What Is a Reverse Mortgage and How Does It Work?

See how this loan type can be part of a retirement strategy.

For many retirees, their largest asset is their home — but they might not be ready to sell or move to cash in on their equity. That’s where a reverse mortgage can come into play. A reverse mortgage allows people age 62 and older to continue to live in and own their home while they take out a loan against their home equity, which can be used to help fund their life in retirement. If you’re considering using this tool, make sure you understand exactly how it works, as well as if a reverse mortgage is a wise move for your financial situation.

How Does a Reverse Mortgage Work?

Reverse mortgage solutions, also known as Home Equity Conversion Mortgages or HECMs, are available through FHA-approved lenders. When you take out a reverse mortgage, the lender makes payments to you, the homeowner, rather than the other way around. The loan is paid off when the home is sold, with the lender receiving the principal plus interest. Any additional proceeds from the sale go to the homeowner or survivors.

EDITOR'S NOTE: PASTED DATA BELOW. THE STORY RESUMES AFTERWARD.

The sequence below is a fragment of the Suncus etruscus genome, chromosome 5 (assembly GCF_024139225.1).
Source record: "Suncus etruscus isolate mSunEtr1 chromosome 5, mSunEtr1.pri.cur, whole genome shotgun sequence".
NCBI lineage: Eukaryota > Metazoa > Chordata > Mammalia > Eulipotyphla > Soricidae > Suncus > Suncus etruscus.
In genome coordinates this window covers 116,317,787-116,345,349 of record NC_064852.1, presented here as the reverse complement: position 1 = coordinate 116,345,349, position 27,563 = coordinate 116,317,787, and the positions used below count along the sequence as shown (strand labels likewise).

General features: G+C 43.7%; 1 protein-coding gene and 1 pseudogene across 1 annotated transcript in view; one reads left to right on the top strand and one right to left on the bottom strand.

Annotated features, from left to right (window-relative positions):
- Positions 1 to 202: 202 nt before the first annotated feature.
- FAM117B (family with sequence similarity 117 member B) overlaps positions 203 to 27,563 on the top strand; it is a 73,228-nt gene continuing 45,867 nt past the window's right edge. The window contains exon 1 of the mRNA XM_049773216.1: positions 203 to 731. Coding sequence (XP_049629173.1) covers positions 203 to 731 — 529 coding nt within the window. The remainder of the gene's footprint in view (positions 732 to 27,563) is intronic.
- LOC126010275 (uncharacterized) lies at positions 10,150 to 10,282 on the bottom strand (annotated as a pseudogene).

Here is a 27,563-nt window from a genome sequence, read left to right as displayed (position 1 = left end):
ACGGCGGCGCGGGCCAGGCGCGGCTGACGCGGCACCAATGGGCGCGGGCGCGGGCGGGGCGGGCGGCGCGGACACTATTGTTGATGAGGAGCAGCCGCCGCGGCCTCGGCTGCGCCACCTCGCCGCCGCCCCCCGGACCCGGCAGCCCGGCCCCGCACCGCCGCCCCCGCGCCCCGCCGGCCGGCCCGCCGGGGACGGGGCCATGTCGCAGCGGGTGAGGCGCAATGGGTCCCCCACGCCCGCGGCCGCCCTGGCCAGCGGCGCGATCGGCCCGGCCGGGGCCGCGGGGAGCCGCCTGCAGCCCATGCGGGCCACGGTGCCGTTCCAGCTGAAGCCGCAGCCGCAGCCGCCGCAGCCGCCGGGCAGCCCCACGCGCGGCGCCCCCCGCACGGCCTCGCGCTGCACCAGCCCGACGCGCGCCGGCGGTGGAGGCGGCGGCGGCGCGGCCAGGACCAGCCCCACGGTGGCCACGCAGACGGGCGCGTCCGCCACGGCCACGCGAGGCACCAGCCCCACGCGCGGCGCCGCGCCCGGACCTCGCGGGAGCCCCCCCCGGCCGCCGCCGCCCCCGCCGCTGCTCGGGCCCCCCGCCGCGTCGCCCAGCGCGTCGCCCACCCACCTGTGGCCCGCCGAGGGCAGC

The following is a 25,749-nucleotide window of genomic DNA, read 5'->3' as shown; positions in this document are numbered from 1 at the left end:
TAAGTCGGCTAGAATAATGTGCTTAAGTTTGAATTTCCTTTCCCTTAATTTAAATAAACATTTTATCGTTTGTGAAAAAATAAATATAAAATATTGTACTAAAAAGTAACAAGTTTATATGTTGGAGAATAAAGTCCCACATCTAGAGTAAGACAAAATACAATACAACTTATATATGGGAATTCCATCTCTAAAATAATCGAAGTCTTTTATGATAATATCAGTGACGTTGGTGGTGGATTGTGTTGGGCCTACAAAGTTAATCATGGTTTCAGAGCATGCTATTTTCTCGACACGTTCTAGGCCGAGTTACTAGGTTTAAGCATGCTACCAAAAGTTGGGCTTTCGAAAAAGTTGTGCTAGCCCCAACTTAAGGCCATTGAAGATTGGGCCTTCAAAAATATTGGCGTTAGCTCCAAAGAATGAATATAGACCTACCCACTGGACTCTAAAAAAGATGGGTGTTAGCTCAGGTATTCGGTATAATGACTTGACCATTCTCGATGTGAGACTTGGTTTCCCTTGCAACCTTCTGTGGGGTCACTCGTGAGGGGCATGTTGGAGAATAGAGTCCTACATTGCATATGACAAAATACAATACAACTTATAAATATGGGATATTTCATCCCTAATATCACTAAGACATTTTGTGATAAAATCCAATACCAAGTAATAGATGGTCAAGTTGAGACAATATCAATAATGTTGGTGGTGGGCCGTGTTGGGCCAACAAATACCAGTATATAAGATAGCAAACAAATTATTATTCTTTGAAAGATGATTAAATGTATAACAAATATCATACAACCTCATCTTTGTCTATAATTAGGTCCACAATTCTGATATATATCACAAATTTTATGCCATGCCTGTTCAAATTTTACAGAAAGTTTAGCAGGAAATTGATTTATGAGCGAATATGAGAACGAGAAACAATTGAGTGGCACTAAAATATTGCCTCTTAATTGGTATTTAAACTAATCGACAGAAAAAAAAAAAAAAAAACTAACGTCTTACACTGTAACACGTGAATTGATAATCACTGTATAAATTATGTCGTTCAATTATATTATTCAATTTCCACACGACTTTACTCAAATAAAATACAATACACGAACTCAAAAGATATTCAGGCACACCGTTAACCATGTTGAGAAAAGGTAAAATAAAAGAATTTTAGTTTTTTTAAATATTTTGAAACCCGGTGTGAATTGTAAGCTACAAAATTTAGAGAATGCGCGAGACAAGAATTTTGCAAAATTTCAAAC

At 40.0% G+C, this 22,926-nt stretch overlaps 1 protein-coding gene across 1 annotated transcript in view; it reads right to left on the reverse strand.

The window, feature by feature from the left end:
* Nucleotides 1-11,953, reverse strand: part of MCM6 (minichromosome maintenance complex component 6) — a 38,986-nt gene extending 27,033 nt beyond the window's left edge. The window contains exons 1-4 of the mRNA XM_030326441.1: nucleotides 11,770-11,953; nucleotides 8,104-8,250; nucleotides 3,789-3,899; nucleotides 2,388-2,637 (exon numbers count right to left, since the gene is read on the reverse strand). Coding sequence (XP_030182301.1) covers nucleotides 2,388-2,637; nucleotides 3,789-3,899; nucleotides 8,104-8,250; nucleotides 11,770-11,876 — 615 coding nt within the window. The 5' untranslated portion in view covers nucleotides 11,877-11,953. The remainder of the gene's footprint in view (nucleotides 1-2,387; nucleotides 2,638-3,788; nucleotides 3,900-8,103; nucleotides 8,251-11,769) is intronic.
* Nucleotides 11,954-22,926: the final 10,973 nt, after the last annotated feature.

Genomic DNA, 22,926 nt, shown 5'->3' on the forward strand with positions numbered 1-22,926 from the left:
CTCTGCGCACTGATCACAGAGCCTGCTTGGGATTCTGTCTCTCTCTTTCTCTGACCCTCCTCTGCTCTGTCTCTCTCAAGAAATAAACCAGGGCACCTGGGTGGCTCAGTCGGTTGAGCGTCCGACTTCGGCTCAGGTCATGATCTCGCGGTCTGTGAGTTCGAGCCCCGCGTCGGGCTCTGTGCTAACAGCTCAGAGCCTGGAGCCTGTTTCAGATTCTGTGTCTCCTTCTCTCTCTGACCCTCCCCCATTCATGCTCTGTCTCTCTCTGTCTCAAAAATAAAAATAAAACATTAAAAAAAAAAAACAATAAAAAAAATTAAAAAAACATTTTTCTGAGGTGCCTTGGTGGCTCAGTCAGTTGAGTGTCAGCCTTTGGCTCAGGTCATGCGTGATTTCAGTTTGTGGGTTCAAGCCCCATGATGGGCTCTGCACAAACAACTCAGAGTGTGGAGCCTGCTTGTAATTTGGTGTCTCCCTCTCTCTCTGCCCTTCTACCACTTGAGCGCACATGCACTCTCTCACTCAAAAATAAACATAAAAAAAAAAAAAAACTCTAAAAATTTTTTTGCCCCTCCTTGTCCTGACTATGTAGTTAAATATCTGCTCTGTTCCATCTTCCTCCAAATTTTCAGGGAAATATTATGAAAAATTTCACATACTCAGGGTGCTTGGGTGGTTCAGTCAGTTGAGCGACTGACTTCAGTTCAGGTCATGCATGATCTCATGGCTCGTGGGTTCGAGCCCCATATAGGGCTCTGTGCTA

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Unlike a conventional mortgage or home equity loan, an HECM offers a flexible repayment feature so you can better control your monthly expenses and cash flow. No minimum monthly loan payment is required; you can choose to pay as much or as little as you like each month. The loan doesn’t have to be repaid until you sell the home, pass away or move out. But you can also pay down the loan at any time, with no penalty — the choice is yours.

If you have an existing first or second mortgage on your home, you can use a reverse mortgage to pay off your existing mortgage. Retirees can use the HECM as a way to continue owning and living in their home with greater financial flexibility.

Plan Ahead: Here’s Why You Should Consider an HECM Loan

Who Can Get a Reverse Mortgage?

You must meet these requirements in order to qualify for a reverse mortgage: